Today’s art, developing close, structural relations with contemporary media technologies and scientific paradigms, constructs objects of artistic experience in an entirely different way to the traditional media of art. Bestowing these objects with unprecedented character, this art proposes different strategies in the negotiation of their meanings and, first and foremost, engages those who receive them in an entirely different way. It no longer refers to the traditional concept of artistic culture, understanding art as an individual and autonomous domain, governed by its own principles and rules. Art reaching for scientific technologies now develops in the context of the vision of the third culture, postulated by John Brockman, and preceded by its forerunner, C.P. Snow’s concept of two cultures. According to Brockman, the third culture consists of scientists, thinkers and researchers of the empirical world who, thanks to their work and writings, are now taking over and transforming the role of the traditional intellectual elite. Contemporary artistic creation, unifying the paradigms of art, science and technology in its activities, is going to overcome the opposition between the humanist world of art and the world of science – the opposition that begot Brockman’s concept of the third culture. This refreshed vision of the third culture is not founded upon conflict but on the mutual interactions of the two, or rather – three, worlds, including the engineers’ world of technology, in the game. Such culture, absorbing not only the paradigms of art, science and technology but also, the structures of information and Internet society, and the determinants of participative culture, is shaping the new framework of our future.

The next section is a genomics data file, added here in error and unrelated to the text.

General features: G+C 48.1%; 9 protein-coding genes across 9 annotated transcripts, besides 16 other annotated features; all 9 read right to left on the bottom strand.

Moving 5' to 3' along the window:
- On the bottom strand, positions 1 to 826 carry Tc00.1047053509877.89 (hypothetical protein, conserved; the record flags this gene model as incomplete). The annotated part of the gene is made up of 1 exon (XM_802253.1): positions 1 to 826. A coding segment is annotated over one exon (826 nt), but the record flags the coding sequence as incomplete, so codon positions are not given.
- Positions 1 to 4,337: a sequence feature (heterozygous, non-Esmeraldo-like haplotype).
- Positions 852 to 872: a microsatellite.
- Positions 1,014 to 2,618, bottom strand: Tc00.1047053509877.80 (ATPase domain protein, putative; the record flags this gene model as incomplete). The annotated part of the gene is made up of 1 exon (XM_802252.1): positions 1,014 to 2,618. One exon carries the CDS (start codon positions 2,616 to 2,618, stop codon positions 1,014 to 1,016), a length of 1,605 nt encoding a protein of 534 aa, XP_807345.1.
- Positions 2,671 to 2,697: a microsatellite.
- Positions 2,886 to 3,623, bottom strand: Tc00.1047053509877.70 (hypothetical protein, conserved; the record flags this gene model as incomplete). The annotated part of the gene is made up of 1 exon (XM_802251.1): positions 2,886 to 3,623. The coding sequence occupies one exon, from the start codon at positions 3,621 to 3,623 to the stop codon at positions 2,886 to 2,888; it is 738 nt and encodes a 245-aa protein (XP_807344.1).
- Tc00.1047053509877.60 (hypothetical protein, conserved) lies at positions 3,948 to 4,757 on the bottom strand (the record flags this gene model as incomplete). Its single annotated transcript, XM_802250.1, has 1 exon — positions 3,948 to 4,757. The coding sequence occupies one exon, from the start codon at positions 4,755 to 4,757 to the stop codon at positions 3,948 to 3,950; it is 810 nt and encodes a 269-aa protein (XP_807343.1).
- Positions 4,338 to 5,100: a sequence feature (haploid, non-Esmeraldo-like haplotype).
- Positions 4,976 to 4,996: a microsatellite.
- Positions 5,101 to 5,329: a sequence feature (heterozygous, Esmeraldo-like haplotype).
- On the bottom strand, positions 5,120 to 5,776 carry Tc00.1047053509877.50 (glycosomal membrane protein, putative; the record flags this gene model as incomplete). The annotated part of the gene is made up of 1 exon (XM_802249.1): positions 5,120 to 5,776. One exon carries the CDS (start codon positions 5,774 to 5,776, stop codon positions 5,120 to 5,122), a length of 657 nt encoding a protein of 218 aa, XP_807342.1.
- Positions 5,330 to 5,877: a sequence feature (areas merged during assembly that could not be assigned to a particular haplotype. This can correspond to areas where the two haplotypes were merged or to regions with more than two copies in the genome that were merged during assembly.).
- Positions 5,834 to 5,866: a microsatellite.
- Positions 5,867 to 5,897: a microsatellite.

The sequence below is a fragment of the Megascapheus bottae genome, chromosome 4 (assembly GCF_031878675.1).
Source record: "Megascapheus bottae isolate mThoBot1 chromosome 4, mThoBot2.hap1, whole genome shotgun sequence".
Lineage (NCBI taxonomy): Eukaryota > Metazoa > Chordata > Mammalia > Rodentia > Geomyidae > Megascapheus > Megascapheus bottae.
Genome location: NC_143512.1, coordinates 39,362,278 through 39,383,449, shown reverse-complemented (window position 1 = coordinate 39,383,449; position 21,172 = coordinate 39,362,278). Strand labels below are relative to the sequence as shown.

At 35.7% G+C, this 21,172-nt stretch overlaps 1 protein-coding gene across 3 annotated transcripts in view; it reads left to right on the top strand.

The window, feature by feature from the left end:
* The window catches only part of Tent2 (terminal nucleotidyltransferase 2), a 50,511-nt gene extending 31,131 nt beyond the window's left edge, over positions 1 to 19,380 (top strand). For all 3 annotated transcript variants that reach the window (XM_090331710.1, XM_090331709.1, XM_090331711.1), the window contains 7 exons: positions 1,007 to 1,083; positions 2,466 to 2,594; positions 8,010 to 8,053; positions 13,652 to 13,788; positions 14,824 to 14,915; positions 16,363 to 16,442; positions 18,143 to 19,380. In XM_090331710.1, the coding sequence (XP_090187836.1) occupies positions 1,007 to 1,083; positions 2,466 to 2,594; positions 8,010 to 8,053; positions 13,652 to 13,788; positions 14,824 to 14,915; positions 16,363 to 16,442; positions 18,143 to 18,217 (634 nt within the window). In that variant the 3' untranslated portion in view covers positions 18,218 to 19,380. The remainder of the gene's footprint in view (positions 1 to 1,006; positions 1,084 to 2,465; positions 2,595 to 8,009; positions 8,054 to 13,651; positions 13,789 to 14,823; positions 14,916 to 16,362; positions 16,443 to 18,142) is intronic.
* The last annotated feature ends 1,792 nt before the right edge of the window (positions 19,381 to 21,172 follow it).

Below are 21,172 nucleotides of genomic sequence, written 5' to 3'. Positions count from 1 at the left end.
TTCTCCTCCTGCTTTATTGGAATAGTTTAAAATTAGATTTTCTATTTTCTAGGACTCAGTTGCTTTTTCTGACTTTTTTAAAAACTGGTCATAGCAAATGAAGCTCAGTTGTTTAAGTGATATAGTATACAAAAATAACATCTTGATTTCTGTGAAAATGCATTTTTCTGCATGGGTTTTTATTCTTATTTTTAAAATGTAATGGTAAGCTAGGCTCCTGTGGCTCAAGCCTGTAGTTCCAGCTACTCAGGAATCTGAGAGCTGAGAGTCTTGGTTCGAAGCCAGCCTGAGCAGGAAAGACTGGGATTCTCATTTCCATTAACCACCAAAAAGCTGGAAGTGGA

The conference, planned for 23 – 25 May 2011 will concentrate on the mutual relations between the three indicated domains of human creativity. Its participants – scientists and scholars of various specialities, and artists – will present the results of research and studies on various aspects of these relations and try to think of possible consequences of this situation for contemporary culture.

Text: Prof. hab. Ryszard W. Kluszczynski, University of Lodz, Poland.


dr Monika Bakke,
Adam Mickiewicz University in Poznan, Poland.

Kuba Bąkowski,
Artist from Warsaw, Poland.

Edwin Bendyk,
Journalist at POLITYKA Spółdzielnia Pracy, Warzaw, Poland.
Personal blog.

Prof. Elinor Nina Czegledy,
University of Toronto, Canada.

Prof. Monika Fleischmann/ Prof. Wolfgang Strauss,
Media Artists and Researchers in Digital Media, New Media Art and Theory, Interface Design and the Concept of Interactivity,
Fraunhofer IAIS, Sankt Augustin, Germany;

Prof. James Gimzewski,
University of California, Los Angeles, USA.

Prof. dr hab. Joanna Hoffman,
University of Arts in Poznań, Poland.

Prof. Lissa Holloway-Attaway,
Blekinge Institute of Technology, Karlskrona, Sweden.

Mrs. Malin Jogmark,
Program Director at Blekinge Institute of Technology, Karlskrona, Sweden.

Dr. Fabrice Lapelletrie, France.

Prof. Roger Malina,
Observatoire Astronomique de Marseille-Provence, France.

Prof. Michael Punt,
University of Plymouth, Plymouth, Devon, The United Kingdom.

Prof. Jasia Reichardt,
London, The United Kingdom.

Prof. Victoria Vesna,
UCLA Design, Media, Arts; Broad Art Center, Los Angeles, USA.


Home Of The Brain, © Monica Fleischmann and Wolfgang Strauss

Semantic Map, © Monika Fleischmann/Wolfgang Strauss

Energie Passagen, © Monika Fleischmann/Wolfgang Strauss

Liquid Views, © Monika Fleischmann/Wolfgang Strauss

©Krysztof Miekus